The Sunday Giveaway: Tickets to . . . uh, I can’t say the title.

There’s a super feature article in today’s NY Times about celebrated British playwright Mike Bartlett and his new play (now in previews at The Duke) called . . . um . . . uh . . . oh boy, this is awkward . . . I can’t say it.  See, if I do say it, this blog will probably get tossed in your spam folders with a lot of other emails advertising ways to enlarge your (insert title of play here), and so on.

Let’s call it . . . The Other C-Word, or The Rooster Play or my favorite description because it actually describes the drama on stage . . . “what you do to a gun before you fire it.”

And one of you is going to see it for free!

How do you win?

First, a few interesting tid-bits about this Olivier Award winner from The Royal Court.

The interesting thing about the NY Times article is that they refused to print the title too.  And, if you take a look at the ads for the play running on . . . and appearing in the newspaper as well, you’ll notice that the title doesn’t appear there either.  They won’t print it.

Neither will other pubs, and radio stations, tv stations, etc.

Makes it awfully hard to market the play, don’t you think?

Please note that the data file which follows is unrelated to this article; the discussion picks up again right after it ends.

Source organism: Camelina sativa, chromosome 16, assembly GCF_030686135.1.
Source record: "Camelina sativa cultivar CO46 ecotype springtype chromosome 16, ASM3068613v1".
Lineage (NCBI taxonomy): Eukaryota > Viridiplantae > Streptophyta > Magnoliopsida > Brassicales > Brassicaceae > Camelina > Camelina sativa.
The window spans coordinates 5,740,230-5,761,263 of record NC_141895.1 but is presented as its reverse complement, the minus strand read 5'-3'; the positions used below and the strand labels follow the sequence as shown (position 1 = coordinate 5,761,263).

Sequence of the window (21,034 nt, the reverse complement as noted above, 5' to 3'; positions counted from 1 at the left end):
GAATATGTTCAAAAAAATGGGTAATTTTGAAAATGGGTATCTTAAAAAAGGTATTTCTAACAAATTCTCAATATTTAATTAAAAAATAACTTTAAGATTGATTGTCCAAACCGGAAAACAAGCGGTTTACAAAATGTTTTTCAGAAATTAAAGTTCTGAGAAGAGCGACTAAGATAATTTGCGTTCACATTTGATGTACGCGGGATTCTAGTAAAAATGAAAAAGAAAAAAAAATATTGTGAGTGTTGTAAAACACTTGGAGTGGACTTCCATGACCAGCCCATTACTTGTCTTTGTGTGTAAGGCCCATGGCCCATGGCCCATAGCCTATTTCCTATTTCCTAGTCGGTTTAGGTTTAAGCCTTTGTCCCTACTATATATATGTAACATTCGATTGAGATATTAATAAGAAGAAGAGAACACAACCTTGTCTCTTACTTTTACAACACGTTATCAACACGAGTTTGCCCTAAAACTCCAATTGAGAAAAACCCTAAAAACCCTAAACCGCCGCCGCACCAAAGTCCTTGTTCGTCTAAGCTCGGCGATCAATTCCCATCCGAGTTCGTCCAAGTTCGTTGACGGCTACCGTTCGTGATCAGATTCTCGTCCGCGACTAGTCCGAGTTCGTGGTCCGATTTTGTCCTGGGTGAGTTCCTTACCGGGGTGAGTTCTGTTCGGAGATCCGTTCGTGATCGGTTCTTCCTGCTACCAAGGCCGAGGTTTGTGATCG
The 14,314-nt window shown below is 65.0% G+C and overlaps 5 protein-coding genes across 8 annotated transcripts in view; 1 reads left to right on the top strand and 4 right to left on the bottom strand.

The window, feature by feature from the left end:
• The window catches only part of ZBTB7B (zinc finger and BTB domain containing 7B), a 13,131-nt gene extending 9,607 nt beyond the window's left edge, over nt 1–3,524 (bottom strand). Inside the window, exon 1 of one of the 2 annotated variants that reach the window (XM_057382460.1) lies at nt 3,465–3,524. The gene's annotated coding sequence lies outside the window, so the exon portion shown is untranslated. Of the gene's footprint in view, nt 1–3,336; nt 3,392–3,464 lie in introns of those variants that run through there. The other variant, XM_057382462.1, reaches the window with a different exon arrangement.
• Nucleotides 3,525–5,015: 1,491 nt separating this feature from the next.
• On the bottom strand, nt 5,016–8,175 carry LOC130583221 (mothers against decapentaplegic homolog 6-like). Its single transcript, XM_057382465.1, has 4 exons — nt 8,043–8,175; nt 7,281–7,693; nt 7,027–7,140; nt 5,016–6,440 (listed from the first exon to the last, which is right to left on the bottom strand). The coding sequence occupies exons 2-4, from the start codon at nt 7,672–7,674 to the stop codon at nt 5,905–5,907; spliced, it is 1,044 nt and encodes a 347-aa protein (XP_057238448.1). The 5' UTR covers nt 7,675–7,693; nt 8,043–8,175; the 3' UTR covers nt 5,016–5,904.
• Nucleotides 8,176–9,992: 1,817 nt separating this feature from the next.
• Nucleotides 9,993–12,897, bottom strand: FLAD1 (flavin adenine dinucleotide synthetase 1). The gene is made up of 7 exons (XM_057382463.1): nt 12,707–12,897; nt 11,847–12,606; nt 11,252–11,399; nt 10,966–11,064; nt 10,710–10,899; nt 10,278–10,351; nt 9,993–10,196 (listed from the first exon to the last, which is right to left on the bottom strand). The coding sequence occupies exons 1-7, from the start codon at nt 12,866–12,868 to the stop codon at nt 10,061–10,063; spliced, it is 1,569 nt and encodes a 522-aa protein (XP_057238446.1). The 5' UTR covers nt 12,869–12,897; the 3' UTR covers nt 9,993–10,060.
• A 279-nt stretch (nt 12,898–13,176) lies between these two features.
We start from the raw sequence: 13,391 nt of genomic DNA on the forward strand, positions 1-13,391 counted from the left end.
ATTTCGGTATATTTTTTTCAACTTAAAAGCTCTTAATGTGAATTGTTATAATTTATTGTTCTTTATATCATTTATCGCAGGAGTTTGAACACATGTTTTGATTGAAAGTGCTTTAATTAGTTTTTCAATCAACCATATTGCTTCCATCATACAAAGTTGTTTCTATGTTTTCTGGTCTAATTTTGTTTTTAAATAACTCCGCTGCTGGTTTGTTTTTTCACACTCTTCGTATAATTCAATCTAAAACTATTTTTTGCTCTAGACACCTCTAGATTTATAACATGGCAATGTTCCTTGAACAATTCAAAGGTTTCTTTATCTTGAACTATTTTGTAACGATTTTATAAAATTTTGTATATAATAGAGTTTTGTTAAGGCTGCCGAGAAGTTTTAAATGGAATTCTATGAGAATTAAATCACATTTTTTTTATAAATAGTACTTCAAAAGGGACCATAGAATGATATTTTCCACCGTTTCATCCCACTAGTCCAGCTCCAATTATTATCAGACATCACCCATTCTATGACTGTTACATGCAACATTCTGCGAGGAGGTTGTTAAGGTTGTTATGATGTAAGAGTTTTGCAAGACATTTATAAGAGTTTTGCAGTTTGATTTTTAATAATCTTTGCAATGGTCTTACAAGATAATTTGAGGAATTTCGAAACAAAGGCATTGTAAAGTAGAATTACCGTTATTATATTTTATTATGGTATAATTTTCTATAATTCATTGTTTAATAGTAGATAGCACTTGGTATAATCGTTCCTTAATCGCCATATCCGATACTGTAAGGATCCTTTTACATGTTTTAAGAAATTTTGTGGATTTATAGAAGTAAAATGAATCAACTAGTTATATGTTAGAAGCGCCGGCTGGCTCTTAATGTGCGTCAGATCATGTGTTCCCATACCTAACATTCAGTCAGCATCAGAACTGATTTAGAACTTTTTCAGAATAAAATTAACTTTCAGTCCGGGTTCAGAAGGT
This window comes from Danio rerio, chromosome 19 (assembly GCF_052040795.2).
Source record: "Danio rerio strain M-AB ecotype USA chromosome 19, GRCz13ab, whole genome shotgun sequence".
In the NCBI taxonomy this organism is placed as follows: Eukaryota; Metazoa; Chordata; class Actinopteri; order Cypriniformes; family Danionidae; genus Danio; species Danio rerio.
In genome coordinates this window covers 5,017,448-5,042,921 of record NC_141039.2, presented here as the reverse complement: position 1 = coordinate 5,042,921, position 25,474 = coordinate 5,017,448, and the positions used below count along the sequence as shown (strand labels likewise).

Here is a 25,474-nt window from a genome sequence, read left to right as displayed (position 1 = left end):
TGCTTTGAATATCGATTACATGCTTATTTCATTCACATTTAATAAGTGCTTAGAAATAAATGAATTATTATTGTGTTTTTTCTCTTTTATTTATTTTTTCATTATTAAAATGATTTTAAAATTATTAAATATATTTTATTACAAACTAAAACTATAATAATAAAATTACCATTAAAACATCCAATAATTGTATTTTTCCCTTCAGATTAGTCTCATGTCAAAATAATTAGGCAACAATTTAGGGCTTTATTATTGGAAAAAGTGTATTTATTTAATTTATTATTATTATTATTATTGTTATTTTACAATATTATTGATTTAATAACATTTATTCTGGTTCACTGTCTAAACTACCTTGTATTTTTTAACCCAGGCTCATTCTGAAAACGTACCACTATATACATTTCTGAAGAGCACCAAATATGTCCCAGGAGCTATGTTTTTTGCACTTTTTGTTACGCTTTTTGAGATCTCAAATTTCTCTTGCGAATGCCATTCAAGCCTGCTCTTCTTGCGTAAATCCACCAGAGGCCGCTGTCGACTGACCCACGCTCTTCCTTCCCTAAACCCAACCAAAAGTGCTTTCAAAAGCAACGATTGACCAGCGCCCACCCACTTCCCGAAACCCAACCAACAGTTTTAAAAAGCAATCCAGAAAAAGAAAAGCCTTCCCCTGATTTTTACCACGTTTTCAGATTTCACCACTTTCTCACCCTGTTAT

What’s funny about this instance, is that when you see or read the play, it’s not about the first thing that comes to mind when you hear the title.  There’s a whole other  angle to the title that makes the play the unique play that it is.

And if you search NY Times, you’ll find mention of the “other C word” in a lot of other different scenarios.

So here’s my question.  What do you think about publications or tv stations and the like refusing to print (in editorial and advertising) a title of a play because they deem it “vulgar?”  Appropriate?  Censorship?  Is it ok for them to reject an ad but not ok for editorial?  How would you handle it?

Comment below and I’ll pick a winner and you’ll get to go see . . . well . . . click here to see the title in all its glory.


(Got a comment? I love ‘em, so comment below!  Email subscribers, click here then scroll down, to say what’s on your mind!)



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Ken created one of the first Broadway podcasts, recording over 250 episodes over 7 years. It features interviews with A-listers in the theater about how they “made it”, including 2 Pulitzer Prize Winners, 7 Academy Award Winners and 76 Tony Award winners. Notable guests include Pasek & Paul, Kenny Leon, Lynn Ahrens and more.